The impressive Al Jahili Fort in the heart of Al Ain is one of the largest and most beautiful fortifications in the United Arab Emirates and can be visited as a carefully renovated museum.
In the west of the famous Al Ain Oasis, the Al Jahili Fort of Al Ain is located in the park of the same name. Like the Al Ain Palace Museum nearby, it is one of the most important historical sites and the most important sights of the oasis city of Al Ain. The fort also has a fixed place on our list of the top 10 sights in Abu Dhabi.
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Origin of the Al Jahili Fort in Al Ain
The Al Jahili Fort was built between 1891 and 1898 under Sheikh Zayed bin Khalifa, making it one of the oldest buildings in the United Arab Emirates. At that time, it was built to protect the extensive date palm plantations, which helped fertile Al Ain to gain prestige and prosperity and make the idyllic "Garden City" famous to this day.
The ruling family around Sheikh Zayed bin Sultan al Nahyan also often used it as a summer residence to escape the heat from Abu Dhabi city on the coast. In the 1950s, it was partly extended by the British.
In 2007, the Al Jahili Fort was extensively renovated and now shines in new splendour. As with the original fort, only mud bricks and palm wood were used in the reconstruction.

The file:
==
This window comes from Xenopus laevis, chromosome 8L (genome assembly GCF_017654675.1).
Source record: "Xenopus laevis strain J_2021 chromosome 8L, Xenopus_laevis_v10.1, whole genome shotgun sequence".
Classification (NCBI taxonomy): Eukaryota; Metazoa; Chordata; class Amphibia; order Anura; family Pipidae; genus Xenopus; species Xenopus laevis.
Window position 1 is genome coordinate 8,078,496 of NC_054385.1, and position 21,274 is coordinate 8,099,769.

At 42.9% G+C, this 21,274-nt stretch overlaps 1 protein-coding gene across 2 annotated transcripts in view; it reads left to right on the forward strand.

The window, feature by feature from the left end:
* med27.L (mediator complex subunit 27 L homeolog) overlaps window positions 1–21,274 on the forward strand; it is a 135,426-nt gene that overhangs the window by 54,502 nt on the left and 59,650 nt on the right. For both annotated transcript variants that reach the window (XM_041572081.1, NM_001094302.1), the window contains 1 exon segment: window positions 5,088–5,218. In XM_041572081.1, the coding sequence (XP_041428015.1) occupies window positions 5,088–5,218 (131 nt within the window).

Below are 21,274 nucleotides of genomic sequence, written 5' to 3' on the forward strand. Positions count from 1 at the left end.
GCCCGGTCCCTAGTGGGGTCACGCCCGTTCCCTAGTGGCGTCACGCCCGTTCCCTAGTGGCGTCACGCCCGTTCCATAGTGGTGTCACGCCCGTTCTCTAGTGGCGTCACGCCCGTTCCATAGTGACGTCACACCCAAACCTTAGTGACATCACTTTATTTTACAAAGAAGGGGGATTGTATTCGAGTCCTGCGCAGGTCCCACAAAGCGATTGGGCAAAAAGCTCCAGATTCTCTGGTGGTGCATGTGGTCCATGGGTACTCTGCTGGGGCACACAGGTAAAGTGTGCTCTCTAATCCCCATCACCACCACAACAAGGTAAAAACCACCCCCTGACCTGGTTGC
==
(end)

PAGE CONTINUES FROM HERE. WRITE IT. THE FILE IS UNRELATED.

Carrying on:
It is still one of the largest and most beautiful fortifications in the Emirates. The mighty fortress is most magnificent to behold at night, when its defiant walls shine in the light of numerous spotlights.
Visit the Al Jahili Fort in Al Ain
The Al Jahili Fort is entered through a huge entrance gate that breaks through the 6m high fortress wall on the south side. Behind it, a 1300 square metre square courtyard opens up, around which the individual fortress wings and three 12 metre high defence towers are arranged.
In the north wing of the courtyard, a permanent exhibition of black-and-white photographs tells of the adventures of the desert explorer Wilfred Thesiger, author of the well-known travel diary "The Wells of the Desert".
The west wing hosts changing exhibitions and the south wing houses an information centre, café and shop. The inner courtyard is also regularly used as a more spectacular venue for various cultural events.
About 50m away from the fortress, in a south-westerly direction, is another round tower made of clay. Its four concentric circles are reminiscent of a wedding cake and earned it the nickname "cake tower". It bears a strong resemblance to the Bronze Age towers discovered in the Hili Archaeological Park, among others.
Al Jahili Park
Next to Al Jahili Fortress spreads Al Jahili Park, also known as Women's Park. This park is only open to women and children and offers an idyllic setting for walks and picnics with palm trees, artificial ponds and shaded areas. Men, by the way, can use the Jahili Public Park right next to it as a local recreation area.